*Dusts off blog* I need to get back into writing. It’s hard, I’m fighting a major case of depression right now. Yesterday I slept almost all day, I was tired, I just didn’t care. I’m still having a hard time caring.
Anyway, since my life is kinda boring right now (at least to those of you who prefer to read canvassing stories) I’ll just post about what I’m reading.
This current book is fascinating. It’s about books that didn’t make the new testament canon.
When I was a freshman in Academy, in Bible class one day the teacher brought up the apocrypha.
Teacher explained that these were books that had been thrown out of the bible because they didn’t fit in with what the rest of the bible had to say. I raised my hand,
“but how do we know that the apocryphal books were wrong?”
I mean, seriously; what did the teacher mean these books “did fit in?” a lot of the books in the bible didn’t fit in with each other, yet they were still in the same canon. And anyway, who decided this? What if the apocryphal books were right and the canonical ones were wrong, and it was the canonical ones we should’ve tossed out?
The teacher replied, “they just didn’t fit. They contradicted each other.”
14 (15?) year old me really didn’t know what to do with this information. I was not quite satisfied with this answer, and resolved to read the apocrypha. However, it was harder to get ahold of than I thought, and anyway, I couldn’t allow the very foundations of my beliefs to crumble. I was going through a period of downright fanaticism. Religion, at that time, was my life. I couldn’t allow that to crumble.
Fast forward a good ten years, and the questions I’ve worked so hard to stamp down have refused to be stamped down any longer. It’s not that I didn’t allow myself to question 10 years ago, I just wouldn’t allow myself to ask certain questions.
Toss into the mix my friend’s dad. He has always been into conspiracy theories, some of which are plausible, and some of which are downright weird. However, one day he started talking about The Book of Enoch. I would’ve dismissed it outright, but when he mentioned that The Book of Enoch is actually quoted in parts of the bible, it piqued my interest.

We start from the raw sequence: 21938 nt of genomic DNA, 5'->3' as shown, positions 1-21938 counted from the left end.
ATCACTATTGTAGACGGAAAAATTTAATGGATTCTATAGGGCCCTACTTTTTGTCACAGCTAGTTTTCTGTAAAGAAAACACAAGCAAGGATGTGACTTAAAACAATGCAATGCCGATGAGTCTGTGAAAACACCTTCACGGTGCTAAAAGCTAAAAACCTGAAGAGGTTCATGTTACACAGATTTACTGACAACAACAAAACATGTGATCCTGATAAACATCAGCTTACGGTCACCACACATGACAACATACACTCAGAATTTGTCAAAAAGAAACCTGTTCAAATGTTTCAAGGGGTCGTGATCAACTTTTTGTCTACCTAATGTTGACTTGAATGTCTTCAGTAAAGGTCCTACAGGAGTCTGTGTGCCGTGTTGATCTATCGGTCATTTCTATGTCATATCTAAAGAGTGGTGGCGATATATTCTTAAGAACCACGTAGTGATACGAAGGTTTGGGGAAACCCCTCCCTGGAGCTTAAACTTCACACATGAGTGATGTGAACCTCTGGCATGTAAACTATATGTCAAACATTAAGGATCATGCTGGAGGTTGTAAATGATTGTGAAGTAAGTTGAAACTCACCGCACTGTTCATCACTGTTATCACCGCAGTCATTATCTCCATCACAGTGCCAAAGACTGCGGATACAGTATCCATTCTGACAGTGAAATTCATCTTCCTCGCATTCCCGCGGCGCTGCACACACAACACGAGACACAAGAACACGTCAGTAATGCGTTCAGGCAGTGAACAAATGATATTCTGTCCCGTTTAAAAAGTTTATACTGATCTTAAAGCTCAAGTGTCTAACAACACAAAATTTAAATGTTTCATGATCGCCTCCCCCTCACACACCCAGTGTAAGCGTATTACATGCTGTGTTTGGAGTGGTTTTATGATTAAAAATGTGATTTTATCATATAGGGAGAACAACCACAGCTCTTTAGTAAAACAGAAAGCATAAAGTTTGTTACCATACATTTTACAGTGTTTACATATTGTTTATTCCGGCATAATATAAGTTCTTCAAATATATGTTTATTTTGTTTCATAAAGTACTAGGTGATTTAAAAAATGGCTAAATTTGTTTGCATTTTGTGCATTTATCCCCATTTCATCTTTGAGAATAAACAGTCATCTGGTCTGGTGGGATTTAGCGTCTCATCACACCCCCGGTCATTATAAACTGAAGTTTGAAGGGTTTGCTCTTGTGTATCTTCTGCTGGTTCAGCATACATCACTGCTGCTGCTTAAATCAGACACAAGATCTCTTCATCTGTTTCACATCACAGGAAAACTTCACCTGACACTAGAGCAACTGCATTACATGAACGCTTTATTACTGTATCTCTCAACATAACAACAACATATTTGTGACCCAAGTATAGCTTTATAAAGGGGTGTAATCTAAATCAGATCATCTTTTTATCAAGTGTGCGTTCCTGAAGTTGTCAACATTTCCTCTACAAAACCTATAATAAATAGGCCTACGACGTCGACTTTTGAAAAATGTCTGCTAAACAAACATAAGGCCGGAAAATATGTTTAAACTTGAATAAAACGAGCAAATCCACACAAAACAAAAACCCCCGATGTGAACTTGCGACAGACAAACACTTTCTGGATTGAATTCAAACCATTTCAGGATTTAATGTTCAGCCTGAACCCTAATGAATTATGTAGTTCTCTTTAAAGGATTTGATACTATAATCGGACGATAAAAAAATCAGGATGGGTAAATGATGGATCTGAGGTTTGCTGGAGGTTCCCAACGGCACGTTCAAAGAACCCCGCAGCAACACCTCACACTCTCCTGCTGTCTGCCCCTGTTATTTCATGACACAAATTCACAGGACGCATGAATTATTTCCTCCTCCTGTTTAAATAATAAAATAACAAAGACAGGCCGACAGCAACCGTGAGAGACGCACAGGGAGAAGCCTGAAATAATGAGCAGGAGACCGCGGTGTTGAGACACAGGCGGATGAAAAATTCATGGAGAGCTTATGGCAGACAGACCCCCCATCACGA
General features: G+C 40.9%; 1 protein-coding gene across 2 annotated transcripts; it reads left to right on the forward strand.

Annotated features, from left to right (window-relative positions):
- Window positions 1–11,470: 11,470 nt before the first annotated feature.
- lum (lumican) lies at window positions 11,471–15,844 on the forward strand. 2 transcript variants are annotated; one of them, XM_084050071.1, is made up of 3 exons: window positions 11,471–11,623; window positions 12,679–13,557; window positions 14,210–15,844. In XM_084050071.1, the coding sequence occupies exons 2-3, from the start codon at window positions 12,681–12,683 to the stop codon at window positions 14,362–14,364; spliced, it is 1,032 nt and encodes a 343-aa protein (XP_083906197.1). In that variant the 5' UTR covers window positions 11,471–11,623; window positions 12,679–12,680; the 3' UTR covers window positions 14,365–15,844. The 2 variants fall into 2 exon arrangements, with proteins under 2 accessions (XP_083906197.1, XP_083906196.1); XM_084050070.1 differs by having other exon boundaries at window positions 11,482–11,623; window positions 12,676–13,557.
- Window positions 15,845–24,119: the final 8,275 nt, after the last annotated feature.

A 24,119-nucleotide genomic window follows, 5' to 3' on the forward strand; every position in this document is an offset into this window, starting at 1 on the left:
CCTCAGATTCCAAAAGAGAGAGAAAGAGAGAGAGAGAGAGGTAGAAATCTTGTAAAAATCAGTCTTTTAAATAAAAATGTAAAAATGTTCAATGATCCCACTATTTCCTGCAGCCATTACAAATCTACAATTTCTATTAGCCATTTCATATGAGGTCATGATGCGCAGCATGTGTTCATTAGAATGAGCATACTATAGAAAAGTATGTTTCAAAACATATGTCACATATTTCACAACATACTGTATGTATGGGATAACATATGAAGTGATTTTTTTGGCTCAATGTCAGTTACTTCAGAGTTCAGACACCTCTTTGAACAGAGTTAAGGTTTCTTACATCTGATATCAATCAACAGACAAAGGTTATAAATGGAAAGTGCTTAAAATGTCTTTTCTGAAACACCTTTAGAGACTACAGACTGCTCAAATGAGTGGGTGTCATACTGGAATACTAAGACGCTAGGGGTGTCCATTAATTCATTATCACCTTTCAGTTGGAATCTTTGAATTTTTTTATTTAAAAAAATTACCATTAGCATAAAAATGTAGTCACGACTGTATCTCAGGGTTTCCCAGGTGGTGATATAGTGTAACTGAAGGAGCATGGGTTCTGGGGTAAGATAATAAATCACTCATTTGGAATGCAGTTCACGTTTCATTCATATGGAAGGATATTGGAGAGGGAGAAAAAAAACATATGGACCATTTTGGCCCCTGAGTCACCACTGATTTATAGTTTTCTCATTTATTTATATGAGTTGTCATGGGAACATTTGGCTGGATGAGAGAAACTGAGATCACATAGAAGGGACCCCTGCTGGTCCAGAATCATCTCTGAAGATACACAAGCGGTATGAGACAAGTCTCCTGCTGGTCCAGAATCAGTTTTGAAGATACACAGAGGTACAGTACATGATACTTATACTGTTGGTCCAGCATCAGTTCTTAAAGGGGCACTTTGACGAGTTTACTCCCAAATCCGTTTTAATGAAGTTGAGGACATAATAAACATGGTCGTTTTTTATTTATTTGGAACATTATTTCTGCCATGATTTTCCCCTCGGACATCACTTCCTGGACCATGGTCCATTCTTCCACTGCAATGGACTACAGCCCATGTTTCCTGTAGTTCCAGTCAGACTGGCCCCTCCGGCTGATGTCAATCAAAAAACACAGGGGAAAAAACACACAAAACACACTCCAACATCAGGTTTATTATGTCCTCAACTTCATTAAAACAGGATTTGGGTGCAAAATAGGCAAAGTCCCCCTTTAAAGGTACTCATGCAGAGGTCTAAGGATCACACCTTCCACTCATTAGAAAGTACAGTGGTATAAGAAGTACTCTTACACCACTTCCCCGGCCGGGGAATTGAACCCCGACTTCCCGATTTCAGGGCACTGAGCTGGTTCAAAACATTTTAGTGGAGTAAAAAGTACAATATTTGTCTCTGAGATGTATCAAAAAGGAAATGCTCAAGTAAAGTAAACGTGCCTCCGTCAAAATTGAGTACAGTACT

I remembered Rodney, when doing research for a paper, telling me that the apocrypha, even, was quoted elsewhere in the bible. I wondered how he could say that and still tell me that reading it was a waste of time. Even if it wasn’t canon, surely the apocrypha would at least give some historical context?
So I did what I always do when I want to read a book: I go to the library. I didn’t find the book of Enoch, but I did find this: Lost Scriptures: books that did not make it into the new testament, by Bart D Ehrman.
His introduction starts off by explaining that, after the resurrection, there were a lot of gospel documents out there. Things we think of as absolute fact (Jesus’ divinity AND humanity, for example) were highly contested in the first few centuries after He left. There is evidence that the NT as we know it was not put together until the 3rd century (4th? The year 300, these things confuse me…)
So anyway, the point is, at one point all these works were considered sacred scripture. What I have before me is not the apocrypha, I know that. I’m still working on obtaining a copy. However, I thought it’d be interesting to see what sort of scriptures were given the ax and why.
One more thing: it is very tempting to read this book through the 21st century lens. As I was reading some of the fragments, bible verses from canonical books would pop into my head, and the automatic thought was contradicted by, “well, this book must be false because the other book says–“
But wait! Who decided that this book was right and the other one was wrong? At one point, this book was accepted as truth. How, then, was it decided which was false?
I ask those of you with extensive biblical knowledge to put all that aside as we read these things and to keep an open mind. If, at the end of the day you still believe in the bible as we have it as the inspired word of God, well and good. What I do ask, however, is that you not dismiss these things without maybe doing some thinking and research into why it is the way it is.
I do not know what conclusion I have/will come to about the Bible, but I do know that the faith that doesn’t question, doesn’t doubt, and work to resolve the doubts and or admit that they are right, is dead.